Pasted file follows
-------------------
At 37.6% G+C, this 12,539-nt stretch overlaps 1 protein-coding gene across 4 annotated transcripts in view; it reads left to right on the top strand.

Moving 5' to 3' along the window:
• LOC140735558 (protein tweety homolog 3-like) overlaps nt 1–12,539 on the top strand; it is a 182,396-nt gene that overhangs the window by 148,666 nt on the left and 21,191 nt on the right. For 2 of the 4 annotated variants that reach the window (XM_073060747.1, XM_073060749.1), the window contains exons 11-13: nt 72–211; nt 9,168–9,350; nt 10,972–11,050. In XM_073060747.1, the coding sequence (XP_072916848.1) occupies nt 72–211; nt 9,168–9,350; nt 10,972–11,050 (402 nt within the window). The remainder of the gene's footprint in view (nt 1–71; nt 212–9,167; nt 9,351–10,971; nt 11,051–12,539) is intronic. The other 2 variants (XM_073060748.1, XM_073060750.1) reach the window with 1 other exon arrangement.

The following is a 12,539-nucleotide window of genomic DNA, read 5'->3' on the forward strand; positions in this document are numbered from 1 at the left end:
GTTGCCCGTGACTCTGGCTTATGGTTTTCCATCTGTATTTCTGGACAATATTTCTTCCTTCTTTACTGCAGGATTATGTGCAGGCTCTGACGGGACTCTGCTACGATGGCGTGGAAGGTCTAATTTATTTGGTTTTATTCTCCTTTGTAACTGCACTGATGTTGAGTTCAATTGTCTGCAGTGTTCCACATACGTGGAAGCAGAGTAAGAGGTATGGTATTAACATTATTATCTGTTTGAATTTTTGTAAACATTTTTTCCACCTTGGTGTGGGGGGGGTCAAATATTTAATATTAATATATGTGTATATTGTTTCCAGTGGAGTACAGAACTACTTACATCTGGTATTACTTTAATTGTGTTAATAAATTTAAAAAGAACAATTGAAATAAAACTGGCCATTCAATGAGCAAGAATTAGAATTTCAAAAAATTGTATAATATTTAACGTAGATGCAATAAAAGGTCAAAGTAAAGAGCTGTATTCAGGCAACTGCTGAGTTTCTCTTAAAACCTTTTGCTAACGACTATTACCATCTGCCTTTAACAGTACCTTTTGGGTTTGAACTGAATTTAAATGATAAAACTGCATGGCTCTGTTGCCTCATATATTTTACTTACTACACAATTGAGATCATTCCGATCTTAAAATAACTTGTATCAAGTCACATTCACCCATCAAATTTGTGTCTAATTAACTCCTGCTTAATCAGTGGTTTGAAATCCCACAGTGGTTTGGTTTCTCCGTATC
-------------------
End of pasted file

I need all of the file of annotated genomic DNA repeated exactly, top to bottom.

At 37.6% G+C, this 12,539-nt stretch overlaps 1 protein-coding gene across 4 annotated transcripts in view; it reads left to right on the top strand.

Moving 5' to 3' along the window:
• LOC140735558 (protein tweety homolog 3-like) overlaps nt 1–12,539 on the top strand; it is a 182,396-nt gene that overhangs the window by 148,666 nt on the left and 21,191 nt on the right. For 2 of the 4 annotated variants that reach the window (XM_073060747.1, XM_073060749.1), the window contains exons 11-13: nt 72–211; nt 9,168–9,350; nt 10,972–11,050. In XM_073060747.1, the coding sequence (XP_072916848.1) occupies nt 72–211; nt 9,168–9,350; nt 10,972–11,050 (402 nt within the window). The remainder of the gene's footprint in view (nt 1–71; nt 212–9,167; nt 9,351–10,971; nt 11,051–12,539) is intronic. The other 2 variants (XM_073060748.1, XM_073060750.1) reach the window with 1 other exon arrangement.

The following is a 12,539-nucleotide window of genomic DNA, read 5'->3' on the forward strand; positions in this document are numbered from 1 at the left end:
GTTGCCCGTGACTCTGGCTTATGGTTTTCCATCTGTATTTCTGGACAATATTTCTTCCTTCTTTACTGCAGGATTATGTGCAGGCTCTGACGGGACTCTGCTACGATGGCGTGGAAGGTCTAATTTATTTGGTTTTATTCTCCTTTGTAACTGCACTGATGTTGAGTTCAATTGTCTGCAGTGTTCCACATACGTGGAAGCAGAGTAAGAGGTATGGTATTAACATTATTATCTGTTTGAATTTTTGTAAACATTTTTTCCACCTTGGTGTGGGGGGGGTCAAATATTTAATATTAATATATGTGTATATTGTTTCCAGTGGAGTACAGAACTACTTACATCTGGTATTACTTTAATTGTGTTAATAAATTTAAAAAGAACAATTGAAATAAAACTGGCCATTCAATGAGCAAGAATTAGAATTTCAAAAAATTGTATAATATTTAACGTAGATGCAATAAAAGGTCAAAGTAAAGAGCTGTATTCAGGCAACTGCTGAGTTTCTCTTAAAACCTTTTGCTAACGACTATTACCATCTGCCTTTAACAGTACCTTTTGGGTTTGAACTGAATTTAAATGATAAAACTGCATGGCTCTGTTGCCTCATATATTTTACTTACTACACAATTGAGATCATTCCGATCTTAAAATAACTTGTATCAAGTCACATTCACCCATCAAATTTGTGTCTAATTAACTCCTGCTTAATCAGTGGTTTGAAATCCCACAGTGGTTTGGTTTCTCCGTATC